What impact has environmental pesticide contamination on the organic food chain?

A review on the current scientific literature showed that pesticides are widely present in soils, water and air and have a potential to contaminate organic produce. These contamination pathways must be considered when findings of pesticide residues are investigated.

The use of synthetic pesticides is not allowed in organic production. In order to fight cases of fraud, the organic regulation obliges all operators along the organic food chain to monitor pesticide residues in their products (EU, 2018/848). The detection of such residues causes an investigation, to find the causes for the residue. The delay, the extra labour and the analyses cause significant costs.

Traces of synthetic pesticides are regularly detected in organic food and a significant share of these cases are due to environmental contamination. In order to understand the implications of environmental pesticide contamination for the organic food chain, the Research Institute of Organic Agriculture (FiBL) reviewed 92 scientific studies on the pesticide contamination of the environment and on how pesticides can enter the food chain from the environment.

Organic crops are at risk of contamination

The literature shows that pesticides are omnipresent in the environment. Regarding soils, a Europe-wide study found that 83 % of soils are contaminated with at least one pesticidal substance. Organically managed soils also contain pesticides. Regarding water, European streams, rivers and lakes contain traces of various pesticides, so-called ‘cocktails’. For example, mid-sized rivers in Switzerland contain on average 40 pesticides per sample. Regarding air, pesticides are frequently present in ambient air and are in some cases associated with long-range transportation processes.

Figure 1 – Distribution of synthetic pesticides between environmental compartments and the food chain. The red square illustrates the input of pesticides into the system, circles illustrate the environmental compartments and the food chain, while arrows illustrate distribution processes. Solid arrows illustrate deliberate, while dotted arrows illustrate unintended processes. The graph is limited to organic crops and food. Abbreviations: ‘soil appl.’ = soil application; ‘seed treatm.’ = seed treatment; ‘pre. & dep.’ = precipitation and deposition.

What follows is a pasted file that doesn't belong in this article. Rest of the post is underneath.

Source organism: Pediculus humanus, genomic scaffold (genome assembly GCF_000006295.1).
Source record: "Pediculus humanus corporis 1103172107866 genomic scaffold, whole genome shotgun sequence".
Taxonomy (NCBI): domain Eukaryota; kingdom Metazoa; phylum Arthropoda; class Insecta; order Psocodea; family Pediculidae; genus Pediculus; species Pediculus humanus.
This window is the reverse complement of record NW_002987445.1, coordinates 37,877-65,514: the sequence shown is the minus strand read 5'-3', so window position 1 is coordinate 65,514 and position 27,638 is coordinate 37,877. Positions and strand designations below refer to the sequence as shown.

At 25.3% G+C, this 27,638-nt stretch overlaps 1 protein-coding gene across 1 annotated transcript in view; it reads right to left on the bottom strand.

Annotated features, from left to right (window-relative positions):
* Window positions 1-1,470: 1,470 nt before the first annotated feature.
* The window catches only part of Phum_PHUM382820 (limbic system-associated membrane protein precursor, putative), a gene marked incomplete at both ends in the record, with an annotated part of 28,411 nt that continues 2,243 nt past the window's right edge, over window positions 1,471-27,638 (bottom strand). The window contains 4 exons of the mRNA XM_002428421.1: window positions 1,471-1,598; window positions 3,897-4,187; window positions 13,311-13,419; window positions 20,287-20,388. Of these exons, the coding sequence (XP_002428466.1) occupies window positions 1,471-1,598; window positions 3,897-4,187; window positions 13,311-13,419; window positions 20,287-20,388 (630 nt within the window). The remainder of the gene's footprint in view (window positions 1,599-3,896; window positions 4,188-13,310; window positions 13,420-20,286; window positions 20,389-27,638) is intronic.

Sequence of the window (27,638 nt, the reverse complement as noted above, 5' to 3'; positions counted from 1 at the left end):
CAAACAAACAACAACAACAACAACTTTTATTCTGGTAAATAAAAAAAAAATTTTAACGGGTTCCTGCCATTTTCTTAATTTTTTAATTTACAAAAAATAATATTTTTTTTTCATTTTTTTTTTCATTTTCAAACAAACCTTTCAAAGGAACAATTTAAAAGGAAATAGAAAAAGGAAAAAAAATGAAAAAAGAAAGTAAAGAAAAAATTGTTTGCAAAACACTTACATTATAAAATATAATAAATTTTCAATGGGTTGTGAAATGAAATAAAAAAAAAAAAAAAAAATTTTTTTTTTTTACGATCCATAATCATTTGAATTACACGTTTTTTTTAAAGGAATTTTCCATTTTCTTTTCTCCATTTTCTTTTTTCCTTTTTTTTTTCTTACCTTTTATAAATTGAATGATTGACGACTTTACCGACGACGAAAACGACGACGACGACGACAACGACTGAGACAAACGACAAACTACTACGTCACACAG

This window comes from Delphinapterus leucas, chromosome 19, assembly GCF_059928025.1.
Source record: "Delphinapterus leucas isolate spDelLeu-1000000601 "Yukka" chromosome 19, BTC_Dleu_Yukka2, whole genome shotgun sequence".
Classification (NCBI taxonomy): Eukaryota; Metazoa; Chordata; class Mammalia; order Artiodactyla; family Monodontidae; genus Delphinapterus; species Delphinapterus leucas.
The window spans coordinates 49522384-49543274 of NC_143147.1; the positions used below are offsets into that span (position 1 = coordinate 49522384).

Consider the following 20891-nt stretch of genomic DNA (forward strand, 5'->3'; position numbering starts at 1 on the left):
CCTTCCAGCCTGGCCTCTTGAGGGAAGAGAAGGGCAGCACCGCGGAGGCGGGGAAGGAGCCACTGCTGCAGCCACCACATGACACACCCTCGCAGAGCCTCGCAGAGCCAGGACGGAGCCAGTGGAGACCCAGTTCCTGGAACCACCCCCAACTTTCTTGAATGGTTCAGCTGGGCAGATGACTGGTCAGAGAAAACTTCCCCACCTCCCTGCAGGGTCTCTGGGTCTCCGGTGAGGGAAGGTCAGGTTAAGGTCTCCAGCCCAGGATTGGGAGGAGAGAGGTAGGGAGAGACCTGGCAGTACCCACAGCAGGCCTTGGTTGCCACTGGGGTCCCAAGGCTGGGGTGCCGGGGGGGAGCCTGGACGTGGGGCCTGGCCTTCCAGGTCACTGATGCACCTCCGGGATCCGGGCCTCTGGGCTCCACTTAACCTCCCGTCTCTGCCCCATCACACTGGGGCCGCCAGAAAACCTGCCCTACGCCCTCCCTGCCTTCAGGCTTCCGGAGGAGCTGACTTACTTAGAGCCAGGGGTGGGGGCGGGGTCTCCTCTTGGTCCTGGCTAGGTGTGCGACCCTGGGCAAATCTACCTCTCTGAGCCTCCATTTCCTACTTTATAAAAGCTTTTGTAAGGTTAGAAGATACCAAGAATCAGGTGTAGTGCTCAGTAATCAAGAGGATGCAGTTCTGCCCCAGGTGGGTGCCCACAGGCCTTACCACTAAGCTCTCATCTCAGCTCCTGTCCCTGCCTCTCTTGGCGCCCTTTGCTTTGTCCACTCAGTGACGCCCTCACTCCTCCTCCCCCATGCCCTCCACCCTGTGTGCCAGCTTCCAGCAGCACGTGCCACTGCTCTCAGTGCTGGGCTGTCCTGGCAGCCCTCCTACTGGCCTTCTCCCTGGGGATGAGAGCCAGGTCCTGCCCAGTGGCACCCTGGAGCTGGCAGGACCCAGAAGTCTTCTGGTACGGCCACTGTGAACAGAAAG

Pesticides can enter organic crops through multiple pathways from the environment, for example uptake from soil, irrigation, deposition from the air or rainfall. Organic operators have some possibilities to reduce the risk for pesticide residues but in some situations, a certain level of contamination is technically unavoidable. Moreover, these measures come at a cost and are particularly a challenge for small operators as they require highly specialised know-how.

Case-specific investigations are adequate

What do the findings of this review imply for the investigation of residue cases on organic food? First, residue findings in organic food are not necessarily evidence for fraud.

Second, due to the risks of pesticide contamination from the environment, the organic sector is not able to meet a ‘zero-tolerance’ for pesticide residues.

Third, a single numerical threshold value for all pesticide residues to distinguish cases of fraud from environmental contamination is not adequate. Contamination risks vary greatly between regions, crops and compounds.

A case-by-case investigation, where evidence for or against all possible origins of pesticide residues is collected, will deliver more reliable answers. Finally, it remains a challenge to determine the precise origin of residues and whether they are due fraud or technically unavoidable.


  • A review of the current scientific literature reveals that pesticides are omnipresent in European soils, water and air.
  • Given the ubiquitous potential for environmental contamination, residue findings in organic food are not necessarily evidence for fraud.
  • Organic operators have the possibility to reduce contamination risks, but a certain level of contamination ultimately remains technically unavoidable.
  • Investigation of residue cases should be based on a case-by-case assessment, in which evidence for/against all possible origins of pesticide residues is collected. By contrast, a single numerical threshold value will not account for the multitude of pesticide contamination pathways.
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